The big Mobile World Congress show hasn’t even really started yet and already we are swamped with news of new superphones, tablets and pads, all vying to become the next big thing in wireless. The problem is, no matter how cool, fast or fun each one is, no single device can perfectly answer the needs of all our mobile Three Cs: Communicating, Creating and Consuming. But if we had one data plan to use across all types of devices? That would be something to write home about.
No pad or tablet will ever handle calls as well as a phone, and few phone-size devices can match tablets or pads for making content consumption so pleasurable; and there’s still nothing that really tops a full-feature laptop with its full-sized keyboard for being able to create content on the go. That’s why I subscribe to the theory that says most mobile professionals will soon own a “stack” of mobile devices, each with a singular purpose. Device manufacturers and service providers alike are out there now, nodding their heads, saying Yes! Please let it be so!
But what’s needed to make that happen quickly is a brave mobile carrier to be a trailblazer and provide a single data plan that covers multiple devices, allowing a user to spend their “bucket of bits” via the device, the time and the manner of their choosing. Otherwise, the device stack option is going to remain something that only the budget-rich can afford, and many cool devices will fall by the wayside simply because there isn’t enough reason for folks to sign up for yet another expensive 2-year contract with big early termination fees.
Thanks to continued innovation and competition, the prices for new advanced devices are dropping rapidly, even at unsubsidized rates. I would also submit that the average mobile consumer is perhaps far more educated about the true cost of 2-year plans than carriers might give them credit for — witness the failure of $99 3G netbooks to make any headway in the marketplace. People know how much they are paying for devices and mobile services, and right now I would submit that it’s not the device price that is keeping more people from building their stack — it’s the expensive lock-down fees and 2-year contracts associated with the separate data plans for each wireless device you might want in your workaday arsenal.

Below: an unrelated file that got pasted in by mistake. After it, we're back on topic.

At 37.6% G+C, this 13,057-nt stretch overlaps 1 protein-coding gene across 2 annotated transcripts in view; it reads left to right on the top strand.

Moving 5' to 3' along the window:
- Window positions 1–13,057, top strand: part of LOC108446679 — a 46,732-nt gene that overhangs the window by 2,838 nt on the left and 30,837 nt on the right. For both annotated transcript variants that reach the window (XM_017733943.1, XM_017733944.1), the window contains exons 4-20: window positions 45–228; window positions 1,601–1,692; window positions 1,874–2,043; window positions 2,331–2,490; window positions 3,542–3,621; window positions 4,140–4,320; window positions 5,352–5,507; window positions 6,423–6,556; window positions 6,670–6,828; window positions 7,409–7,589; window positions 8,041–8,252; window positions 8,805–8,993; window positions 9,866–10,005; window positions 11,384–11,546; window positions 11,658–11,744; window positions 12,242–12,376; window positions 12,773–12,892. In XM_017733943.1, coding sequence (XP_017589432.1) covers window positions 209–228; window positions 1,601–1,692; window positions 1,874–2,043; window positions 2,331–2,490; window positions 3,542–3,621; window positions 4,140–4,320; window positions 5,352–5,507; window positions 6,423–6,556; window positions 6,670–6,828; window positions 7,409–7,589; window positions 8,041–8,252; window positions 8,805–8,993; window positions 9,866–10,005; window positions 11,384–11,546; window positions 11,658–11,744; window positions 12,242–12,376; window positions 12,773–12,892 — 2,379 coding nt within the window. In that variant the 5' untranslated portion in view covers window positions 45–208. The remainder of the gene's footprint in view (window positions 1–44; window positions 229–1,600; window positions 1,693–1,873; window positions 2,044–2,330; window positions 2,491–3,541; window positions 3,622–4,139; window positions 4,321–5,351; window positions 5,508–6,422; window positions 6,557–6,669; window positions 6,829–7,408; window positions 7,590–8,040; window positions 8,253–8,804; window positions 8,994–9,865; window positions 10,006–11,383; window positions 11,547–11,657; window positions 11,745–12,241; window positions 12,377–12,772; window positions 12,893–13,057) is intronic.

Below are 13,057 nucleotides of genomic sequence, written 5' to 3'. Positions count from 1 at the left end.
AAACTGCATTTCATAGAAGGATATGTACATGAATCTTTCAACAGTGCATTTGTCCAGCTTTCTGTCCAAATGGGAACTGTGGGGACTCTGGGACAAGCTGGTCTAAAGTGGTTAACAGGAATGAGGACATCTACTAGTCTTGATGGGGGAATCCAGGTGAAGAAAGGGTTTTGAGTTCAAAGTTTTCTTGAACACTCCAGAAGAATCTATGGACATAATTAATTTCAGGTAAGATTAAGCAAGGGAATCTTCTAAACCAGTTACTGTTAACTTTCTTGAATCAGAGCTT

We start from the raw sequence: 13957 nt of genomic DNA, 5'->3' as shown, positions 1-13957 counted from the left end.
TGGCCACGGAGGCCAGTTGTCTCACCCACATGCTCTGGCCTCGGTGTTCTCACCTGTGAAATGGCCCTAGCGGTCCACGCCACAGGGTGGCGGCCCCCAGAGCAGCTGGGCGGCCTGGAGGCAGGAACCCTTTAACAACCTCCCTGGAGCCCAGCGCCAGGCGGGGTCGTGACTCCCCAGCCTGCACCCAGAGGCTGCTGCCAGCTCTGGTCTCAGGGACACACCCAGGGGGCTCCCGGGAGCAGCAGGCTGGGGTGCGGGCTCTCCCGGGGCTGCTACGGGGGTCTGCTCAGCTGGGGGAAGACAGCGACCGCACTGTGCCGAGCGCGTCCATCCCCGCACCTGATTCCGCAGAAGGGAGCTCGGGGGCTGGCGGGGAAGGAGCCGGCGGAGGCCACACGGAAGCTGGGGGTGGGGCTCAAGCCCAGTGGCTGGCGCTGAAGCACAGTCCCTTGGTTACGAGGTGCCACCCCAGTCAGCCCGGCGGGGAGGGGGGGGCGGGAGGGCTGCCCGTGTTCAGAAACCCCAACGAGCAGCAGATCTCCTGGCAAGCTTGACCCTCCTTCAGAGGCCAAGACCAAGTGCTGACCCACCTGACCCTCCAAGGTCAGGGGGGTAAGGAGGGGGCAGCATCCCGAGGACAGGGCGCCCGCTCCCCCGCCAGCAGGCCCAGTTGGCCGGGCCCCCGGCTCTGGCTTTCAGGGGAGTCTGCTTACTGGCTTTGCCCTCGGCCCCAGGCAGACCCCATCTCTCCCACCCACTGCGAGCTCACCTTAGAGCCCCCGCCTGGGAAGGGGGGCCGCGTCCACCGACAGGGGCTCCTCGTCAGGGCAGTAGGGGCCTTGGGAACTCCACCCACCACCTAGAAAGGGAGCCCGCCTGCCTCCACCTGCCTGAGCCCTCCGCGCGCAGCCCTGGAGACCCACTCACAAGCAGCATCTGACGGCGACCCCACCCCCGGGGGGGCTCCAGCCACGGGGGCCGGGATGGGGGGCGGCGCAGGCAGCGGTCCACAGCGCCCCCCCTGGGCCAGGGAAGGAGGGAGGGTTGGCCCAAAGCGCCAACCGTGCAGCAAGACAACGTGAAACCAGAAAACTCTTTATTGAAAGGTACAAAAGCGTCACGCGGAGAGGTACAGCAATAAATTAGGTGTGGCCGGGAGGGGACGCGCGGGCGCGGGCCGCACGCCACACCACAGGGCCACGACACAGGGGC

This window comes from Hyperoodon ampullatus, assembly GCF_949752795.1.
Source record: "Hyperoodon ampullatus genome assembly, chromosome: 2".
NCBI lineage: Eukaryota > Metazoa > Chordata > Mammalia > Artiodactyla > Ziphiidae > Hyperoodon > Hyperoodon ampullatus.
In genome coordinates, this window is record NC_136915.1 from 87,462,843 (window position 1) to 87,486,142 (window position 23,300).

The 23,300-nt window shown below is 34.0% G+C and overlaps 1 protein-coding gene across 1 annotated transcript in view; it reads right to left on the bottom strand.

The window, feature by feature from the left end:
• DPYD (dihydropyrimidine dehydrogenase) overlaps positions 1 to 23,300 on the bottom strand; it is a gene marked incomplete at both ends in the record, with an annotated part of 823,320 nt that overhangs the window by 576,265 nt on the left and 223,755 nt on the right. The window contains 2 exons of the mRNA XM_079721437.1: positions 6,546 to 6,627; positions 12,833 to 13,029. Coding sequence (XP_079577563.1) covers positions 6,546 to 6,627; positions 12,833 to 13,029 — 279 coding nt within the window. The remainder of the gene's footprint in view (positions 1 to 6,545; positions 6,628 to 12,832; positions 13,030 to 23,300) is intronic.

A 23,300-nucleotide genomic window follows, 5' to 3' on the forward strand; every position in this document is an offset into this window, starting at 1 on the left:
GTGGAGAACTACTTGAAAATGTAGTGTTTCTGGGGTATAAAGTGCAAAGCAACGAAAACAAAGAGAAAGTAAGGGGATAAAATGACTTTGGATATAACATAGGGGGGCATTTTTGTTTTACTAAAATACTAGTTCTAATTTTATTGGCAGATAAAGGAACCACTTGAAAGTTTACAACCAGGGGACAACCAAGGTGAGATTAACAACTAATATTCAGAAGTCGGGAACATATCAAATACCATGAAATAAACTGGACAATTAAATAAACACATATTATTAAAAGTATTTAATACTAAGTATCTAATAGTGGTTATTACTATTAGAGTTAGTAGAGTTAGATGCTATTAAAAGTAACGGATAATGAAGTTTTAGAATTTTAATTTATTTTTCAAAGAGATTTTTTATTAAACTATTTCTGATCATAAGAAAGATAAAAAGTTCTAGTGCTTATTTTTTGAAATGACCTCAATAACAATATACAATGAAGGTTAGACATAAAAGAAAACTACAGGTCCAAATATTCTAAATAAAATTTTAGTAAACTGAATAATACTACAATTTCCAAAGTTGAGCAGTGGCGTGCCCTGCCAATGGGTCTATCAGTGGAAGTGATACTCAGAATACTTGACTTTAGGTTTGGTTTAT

Think about it — if you could purchase a mobile-data plan for $100 a month or less that let you share a service plan across a range of devices, wouldn’t that make it easier to justify having a smartphone, a tablet and a laptop? Rarely do you need more than one device at a time, but at different times your needs may call specifically for one or the other — a powerful phone when you are highly mobile, a tablet when you need to see or read in detail, a laptop when you need to draft a long report or edit a video. But would you use each one enough to justify a three or more separate contracts? No — what you want is a single plan, shared across your stack. With all the innovation in devices happening, why can’t pricing innovation follow suit?
Ideally, each device would have its own direct cellular connection built in, so that you don’t need to always bring your phone along with your tablet so that you can use the mobile hotspot feature just to stay connected. The soaring popularity of mobile hotspots is probably directly related to the desire to have just one data service plan — and not because people really want to bring along their own hotspot or drain their phone’s battery to send email from their laptop. It’s because people generally now know the real cost of buying separate service plans for each one of the mobile devices they may want or need, and they want that tyranny of unflexibility to end.
So: Give to us, carriers, One Plan to Rule Them All — and we shall reward you with our riches.